Why You Can’t Determine Your Health (Or Anyone Else’s) Based on Shape or Size
The myth that thin=healthy and fat=not healthy is just outdated and based purely in a societal fear of fatness. This myth really makes my blood boil. There is SO MUCH research out there that proves this theory/bias/opinion/myth wrong.
The reality is that health is multi-faceted. It is affected by many different factors and also changes over time. It is not stagnant. You cannot look at your body or any other person’s body and know anything about your health or their's. How do you define your health? How do you know when you are healthy or unhealthy?
Science has shown us that size and shape are largely determined by genetic factors, meaning your body is mainly made up of the features that your momma and daddy gave you. We also know that genes and lifestyle make up a very small portion of what contributes to your size and shape, as well as your health and well-being.
The Association for Size Diversity and Health has outlined what actually has a true bearing on your health. They call these influences “social determinants.” They include:
· Discrimination– have you experienced unjust treatment based on your race, shape, age, gender, sexual orientation, religion, etc.?
· Cultural stigmas– do you bear a mark of cultural disgrace based on a certain circumstance e.g. being overweight or drug addicted?
· Job status or class– do you have a job? Do you have access to financial resources? Do you struggle to find employment?
· Access to healthcare– do you have relatively low cost and convenient options for health care?
· History of trauma or abuse– have you experienced any form of abuse? Any form of trauma?
· Social connectivity– do you have family and friends who you feel connected to? Are you isolated and lonely?
· Stress load over a lifetime– have you had pressure and/or tension related to any factor over most of your life?
Whoa, right!?! Are you surprised to learn that your health is mostly impacted by factors that have nothing to do with whether you are an apple or a pear, or how large or small your body is!? I know. It surprised me when I first heard this too.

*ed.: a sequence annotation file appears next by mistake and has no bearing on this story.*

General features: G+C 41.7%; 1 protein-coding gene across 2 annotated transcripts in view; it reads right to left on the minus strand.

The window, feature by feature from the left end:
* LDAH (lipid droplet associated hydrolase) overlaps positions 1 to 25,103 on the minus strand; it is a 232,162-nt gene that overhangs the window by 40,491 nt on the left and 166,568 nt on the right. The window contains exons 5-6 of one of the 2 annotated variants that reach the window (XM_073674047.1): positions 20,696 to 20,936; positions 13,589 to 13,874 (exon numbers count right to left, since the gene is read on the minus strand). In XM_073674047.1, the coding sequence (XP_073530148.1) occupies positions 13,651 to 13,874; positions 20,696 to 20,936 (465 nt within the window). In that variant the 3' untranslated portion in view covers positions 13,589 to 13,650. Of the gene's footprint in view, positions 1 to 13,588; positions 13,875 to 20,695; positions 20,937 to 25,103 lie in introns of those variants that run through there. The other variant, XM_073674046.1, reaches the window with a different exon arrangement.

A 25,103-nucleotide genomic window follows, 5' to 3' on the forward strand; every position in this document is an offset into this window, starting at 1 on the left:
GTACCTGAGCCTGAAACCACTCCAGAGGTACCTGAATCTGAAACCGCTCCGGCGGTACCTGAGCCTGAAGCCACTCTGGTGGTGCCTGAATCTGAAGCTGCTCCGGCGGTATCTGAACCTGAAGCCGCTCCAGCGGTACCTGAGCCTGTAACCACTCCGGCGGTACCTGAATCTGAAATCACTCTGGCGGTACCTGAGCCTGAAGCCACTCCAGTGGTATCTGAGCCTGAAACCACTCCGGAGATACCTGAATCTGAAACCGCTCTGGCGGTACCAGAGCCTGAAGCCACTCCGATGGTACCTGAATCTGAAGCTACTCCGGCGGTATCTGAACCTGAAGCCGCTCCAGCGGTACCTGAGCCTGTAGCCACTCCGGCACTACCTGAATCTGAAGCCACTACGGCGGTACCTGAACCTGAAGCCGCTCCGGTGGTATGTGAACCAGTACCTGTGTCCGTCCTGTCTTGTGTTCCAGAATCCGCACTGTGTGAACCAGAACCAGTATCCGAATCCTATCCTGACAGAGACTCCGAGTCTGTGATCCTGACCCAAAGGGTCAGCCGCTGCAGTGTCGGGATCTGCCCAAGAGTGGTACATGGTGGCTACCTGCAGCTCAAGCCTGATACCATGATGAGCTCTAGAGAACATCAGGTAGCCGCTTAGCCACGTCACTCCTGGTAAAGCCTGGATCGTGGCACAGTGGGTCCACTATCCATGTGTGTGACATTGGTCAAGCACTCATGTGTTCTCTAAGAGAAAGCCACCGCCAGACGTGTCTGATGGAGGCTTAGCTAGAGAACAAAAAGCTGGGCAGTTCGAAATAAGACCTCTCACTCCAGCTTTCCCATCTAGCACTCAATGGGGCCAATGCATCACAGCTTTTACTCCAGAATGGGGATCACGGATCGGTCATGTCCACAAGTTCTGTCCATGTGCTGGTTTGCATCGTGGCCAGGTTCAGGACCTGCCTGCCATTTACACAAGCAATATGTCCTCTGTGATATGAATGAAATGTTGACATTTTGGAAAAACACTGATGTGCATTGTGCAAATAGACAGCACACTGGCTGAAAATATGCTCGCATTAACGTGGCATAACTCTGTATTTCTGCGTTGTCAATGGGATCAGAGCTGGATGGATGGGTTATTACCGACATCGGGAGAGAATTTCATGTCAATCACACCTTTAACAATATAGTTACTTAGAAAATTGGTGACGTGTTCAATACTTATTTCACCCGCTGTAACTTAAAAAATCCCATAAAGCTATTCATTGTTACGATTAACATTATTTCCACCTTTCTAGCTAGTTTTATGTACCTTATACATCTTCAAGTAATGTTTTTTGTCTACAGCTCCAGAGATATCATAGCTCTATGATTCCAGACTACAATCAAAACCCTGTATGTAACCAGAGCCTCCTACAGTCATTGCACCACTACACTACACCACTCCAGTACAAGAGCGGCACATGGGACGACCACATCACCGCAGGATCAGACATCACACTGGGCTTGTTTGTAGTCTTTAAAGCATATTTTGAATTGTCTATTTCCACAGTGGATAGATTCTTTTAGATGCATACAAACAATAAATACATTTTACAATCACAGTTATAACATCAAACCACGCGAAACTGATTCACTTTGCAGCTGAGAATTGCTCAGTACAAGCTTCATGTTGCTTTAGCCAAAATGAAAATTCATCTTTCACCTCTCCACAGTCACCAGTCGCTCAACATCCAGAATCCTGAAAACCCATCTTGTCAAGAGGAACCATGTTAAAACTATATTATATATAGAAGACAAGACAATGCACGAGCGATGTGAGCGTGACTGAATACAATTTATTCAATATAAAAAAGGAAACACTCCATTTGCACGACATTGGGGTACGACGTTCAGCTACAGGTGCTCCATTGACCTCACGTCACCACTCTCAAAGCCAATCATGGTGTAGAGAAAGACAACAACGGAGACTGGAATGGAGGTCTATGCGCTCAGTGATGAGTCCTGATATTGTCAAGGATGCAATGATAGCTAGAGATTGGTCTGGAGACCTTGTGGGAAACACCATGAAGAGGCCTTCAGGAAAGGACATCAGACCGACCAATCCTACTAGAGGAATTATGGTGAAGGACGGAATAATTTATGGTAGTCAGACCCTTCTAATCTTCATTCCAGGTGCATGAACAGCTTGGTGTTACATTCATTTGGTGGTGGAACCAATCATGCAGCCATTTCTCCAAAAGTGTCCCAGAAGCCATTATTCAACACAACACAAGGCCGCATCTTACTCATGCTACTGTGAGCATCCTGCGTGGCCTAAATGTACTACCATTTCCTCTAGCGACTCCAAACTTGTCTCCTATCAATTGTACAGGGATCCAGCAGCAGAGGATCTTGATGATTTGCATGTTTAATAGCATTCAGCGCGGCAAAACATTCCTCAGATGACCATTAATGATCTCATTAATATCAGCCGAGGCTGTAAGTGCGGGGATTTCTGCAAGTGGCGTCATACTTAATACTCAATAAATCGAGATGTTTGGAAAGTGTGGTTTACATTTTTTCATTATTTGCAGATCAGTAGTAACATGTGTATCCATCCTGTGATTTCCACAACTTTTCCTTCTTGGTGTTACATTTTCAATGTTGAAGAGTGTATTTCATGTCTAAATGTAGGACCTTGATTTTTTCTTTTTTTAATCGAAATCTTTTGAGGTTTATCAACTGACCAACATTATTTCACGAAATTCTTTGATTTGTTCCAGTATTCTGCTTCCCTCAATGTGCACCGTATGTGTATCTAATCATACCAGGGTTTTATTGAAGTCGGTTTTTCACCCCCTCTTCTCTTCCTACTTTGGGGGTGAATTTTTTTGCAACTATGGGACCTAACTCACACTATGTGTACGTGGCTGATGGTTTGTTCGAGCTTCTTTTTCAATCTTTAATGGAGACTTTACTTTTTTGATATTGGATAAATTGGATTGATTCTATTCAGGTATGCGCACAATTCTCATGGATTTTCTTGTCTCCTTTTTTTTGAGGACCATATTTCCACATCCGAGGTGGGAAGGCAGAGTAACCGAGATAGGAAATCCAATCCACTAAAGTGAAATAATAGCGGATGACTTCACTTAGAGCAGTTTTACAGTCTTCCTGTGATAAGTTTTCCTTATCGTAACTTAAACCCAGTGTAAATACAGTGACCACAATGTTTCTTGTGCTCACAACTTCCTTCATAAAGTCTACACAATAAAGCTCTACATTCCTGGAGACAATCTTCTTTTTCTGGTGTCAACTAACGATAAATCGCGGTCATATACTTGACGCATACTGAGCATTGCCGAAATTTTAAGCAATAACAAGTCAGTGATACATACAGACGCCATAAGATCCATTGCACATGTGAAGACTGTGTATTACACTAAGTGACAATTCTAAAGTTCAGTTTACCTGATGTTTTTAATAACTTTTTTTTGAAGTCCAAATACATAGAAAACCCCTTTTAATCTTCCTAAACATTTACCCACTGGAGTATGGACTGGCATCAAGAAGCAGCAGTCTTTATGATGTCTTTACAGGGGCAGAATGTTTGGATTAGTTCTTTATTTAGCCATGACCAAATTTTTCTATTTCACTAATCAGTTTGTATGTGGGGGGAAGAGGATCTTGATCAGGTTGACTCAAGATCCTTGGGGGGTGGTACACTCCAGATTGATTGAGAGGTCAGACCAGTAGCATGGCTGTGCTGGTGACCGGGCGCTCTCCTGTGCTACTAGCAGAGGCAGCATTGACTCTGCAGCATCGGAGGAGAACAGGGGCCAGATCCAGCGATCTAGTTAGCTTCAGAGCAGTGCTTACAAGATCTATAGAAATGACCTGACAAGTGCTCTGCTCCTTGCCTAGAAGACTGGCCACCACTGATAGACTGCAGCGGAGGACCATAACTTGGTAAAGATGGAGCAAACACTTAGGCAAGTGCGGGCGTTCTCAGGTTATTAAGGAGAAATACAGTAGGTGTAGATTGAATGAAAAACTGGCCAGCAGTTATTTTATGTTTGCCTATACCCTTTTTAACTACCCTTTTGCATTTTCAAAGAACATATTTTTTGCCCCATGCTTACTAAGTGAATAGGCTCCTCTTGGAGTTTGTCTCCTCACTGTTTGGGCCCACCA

As you can see health is impacted by many various factors that are predominantly socially and/or culturally influenced. When you look at someone and judge their health based on their weight or shape it just doesn’t make sense because you have to also consider where they are from, what race they are, what their life experiences have been like, whether they have a strong social support network, whether they can access healthcare without limitations, and whether or not they have financial resources. Among many other things.
So where do you go from here? When you make the connection that your health has nothing to do with your shape or size you may feel at odds with dieting behavior or excessive exercise you have been engaging in in order to achieve a more “healthy” body.
It may help to read our blog on why it’s ok to not love your body. It may also help to think about what seems to connect each of these factors together?
You may notice that most of the social determinants listed above really refer to cultural and societal norms and disparities. Discrimination, cultural stigmas, having a job or not, having access to healthcare, history of abuse or trauma, being connected or isolated, and stress are ALL health related concerns that do not necessarily need to be treated from a medical perspective, more so from a social one.
Your health is so multi-faceted – there are many cultural and societal norms that either contribute to or detract from your overall health and well-being. Size and shape are mostly blessings from your gene pool. How can we move to embrace size and shape diversity while also working to change the culture that determines your health outcomes?
More on the blog related to embracing size and shape diversity in the future!